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With a few notable exceptions planning analysts have been rather slower to recognise the very difficult issues raised by a polyethnic community. Much of the recent literature has tended to focus on 'excluded' individuals and communities, or even 'excluded' neighbourhoods. This paper will argue that it is vitally important for the future of our urban areas to address the policy and practice dimensions of both inequality and difference. The purpose of the present article is to provoke debate, and to dispel some popular myths and stereotypes which plague much of current policy making and implementation. Owing to its brevity, it will not be possible to delve into some of the more complex nuances. It will, however, point out where the key questions arise, and where to look for possible solutions. As such, it is intended as a contribution to the debate about cultural and ethnicity-sensitive service delivery. In order to sharpen the analysis, it focuses in particular on one set of interrelated issues: namely, housing policy and household projections.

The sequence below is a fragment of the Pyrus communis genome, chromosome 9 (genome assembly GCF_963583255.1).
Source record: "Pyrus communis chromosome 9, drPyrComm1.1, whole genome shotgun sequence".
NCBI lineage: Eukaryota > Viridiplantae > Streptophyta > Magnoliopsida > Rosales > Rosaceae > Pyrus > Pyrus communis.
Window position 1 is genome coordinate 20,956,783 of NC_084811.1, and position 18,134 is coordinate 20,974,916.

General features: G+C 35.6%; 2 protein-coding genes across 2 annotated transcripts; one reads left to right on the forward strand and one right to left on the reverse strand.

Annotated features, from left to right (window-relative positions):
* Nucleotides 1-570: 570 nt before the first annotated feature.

Original publication




Journal article


Planning Practice and Research

Publication Date





359 - 369